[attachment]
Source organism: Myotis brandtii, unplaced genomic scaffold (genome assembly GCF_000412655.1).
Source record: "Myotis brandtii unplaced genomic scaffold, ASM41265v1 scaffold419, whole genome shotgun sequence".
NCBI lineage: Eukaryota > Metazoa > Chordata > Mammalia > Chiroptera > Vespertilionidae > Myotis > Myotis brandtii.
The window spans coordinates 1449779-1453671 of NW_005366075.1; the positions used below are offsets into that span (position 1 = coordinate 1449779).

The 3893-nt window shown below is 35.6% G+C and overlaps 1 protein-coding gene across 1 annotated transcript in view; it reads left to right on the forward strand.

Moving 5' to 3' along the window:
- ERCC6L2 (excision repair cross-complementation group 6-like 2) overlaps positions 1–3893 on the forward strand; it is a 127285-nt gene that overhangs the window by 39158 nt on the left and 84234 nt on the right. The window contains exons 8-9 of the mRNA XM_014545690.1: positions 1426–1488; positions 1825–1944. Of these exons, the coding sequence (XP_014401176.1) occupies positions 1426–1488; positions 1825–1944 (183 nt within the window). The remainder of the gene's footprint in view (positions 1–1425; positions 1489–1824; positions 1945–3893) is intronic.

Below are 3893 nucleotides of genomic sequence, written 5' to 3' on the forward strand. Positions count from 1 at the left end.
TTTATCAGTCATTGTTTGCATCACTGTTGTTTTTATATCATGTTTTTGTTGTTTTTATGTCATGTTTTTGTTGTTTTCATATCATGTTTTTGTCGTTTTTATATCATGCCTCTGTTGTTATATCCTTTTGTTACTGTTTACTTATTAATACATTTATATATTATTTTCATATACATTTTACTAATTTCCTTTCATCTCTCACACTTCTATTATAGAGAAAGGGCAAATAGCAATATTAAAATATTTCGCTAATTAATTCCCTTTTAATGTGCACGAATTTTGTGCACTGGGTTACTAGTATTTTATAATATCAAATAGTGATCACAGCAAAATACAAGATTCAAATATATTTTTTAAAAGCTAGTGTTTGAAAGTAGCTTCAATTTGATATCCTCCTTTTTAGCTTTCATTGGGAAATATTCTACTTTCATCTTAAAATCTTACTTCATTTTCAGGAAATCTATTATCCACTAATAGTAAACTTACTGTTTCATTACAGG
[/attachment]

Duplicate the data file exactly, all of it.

Source organism: Myotis brandtii, unplaced genomic scaffold (genome assembly GCF_000412655.1).
Source record: "Myotis brandtii unplaced genomic scaffold, ASM41265v1 scaffold419, whole genome shotgun sequence".
NCBI lineage: Eukaryota > Metazoa > Chordata > Mammalia > Chiroptera > Vespertilionidae > Myotis > Myotis brandtii.
The window spans coordinates 1449779-1453671 of NW_005366075.1; the positions used below are offsets into that span (position 1 = coordinate 1449779).

The 3893-nt window shown below is 35.6% G+C and overlaps 1 protein-coding gene across 1 annotated transcript in view; it reads left to right on the forward strand.

Moving 5' to 3' along the window:
- ERCC6L2 (excision repair cross-complementation group 6-like 2) overlaps positions 1–3893 on the forward strand; it is a 127285-nt gene that overhangs the window by 39158 nt on the left and 84234 nt on the right. The window contains exons 8-9 of the mRNA XM_014545690.1: positions 1426–1488; positions 1825–1944. Of these exons, the coding sequence (XP_014401176.1) occupies positions 1426–1488; positions 1825–1944 (183 nt within the window). The remainder of the gene's footprint in view (positions 1–1425; positions 1489–1824; positions 1945–3893) is intronic.

Below are 3893 nucleotides of genomic sequence, written 5' to 3' on the forward strand. Positions count from 1 at the left end.
TTTATCAGTCATTGTTTGCATCACTGTTGTTTTTATATCATGTTTTTGTTGTTTTTATGTCATGTTTTTGTTGTTTTCATATCATGTTTTTGTCGTTTTTATATCATGCCTCTGTTGTTATATCCTTTTGTTACTGTTTACTTATTAATACATTTATATATTATTTTCATATACATTTTACTAATTTCCTTTCATCTCTCACACTTCTATTATAGAGAAAGGGCAAATAGCAATATTAAAATATTTCGCTAATTAATTCCCTTTTAATGTGCACGAATTTTGTGCACTGGGTTACTAGTATTTTATAATATCAAATAGTGATCACAGCAAAATACAAGATTCAAATATATTTTTTAAAAGCTAGTGTTTGAAAGTAGCTTCAATTTGATATCCTCCTTTTTAGCTTTCATTGGGAAATATTCTACTTTCATCTTAAAATCTTACTTCATTTTCAGGAAATCTATTATCCACTAATAGTAAACTTACTGTTTCATTACAGG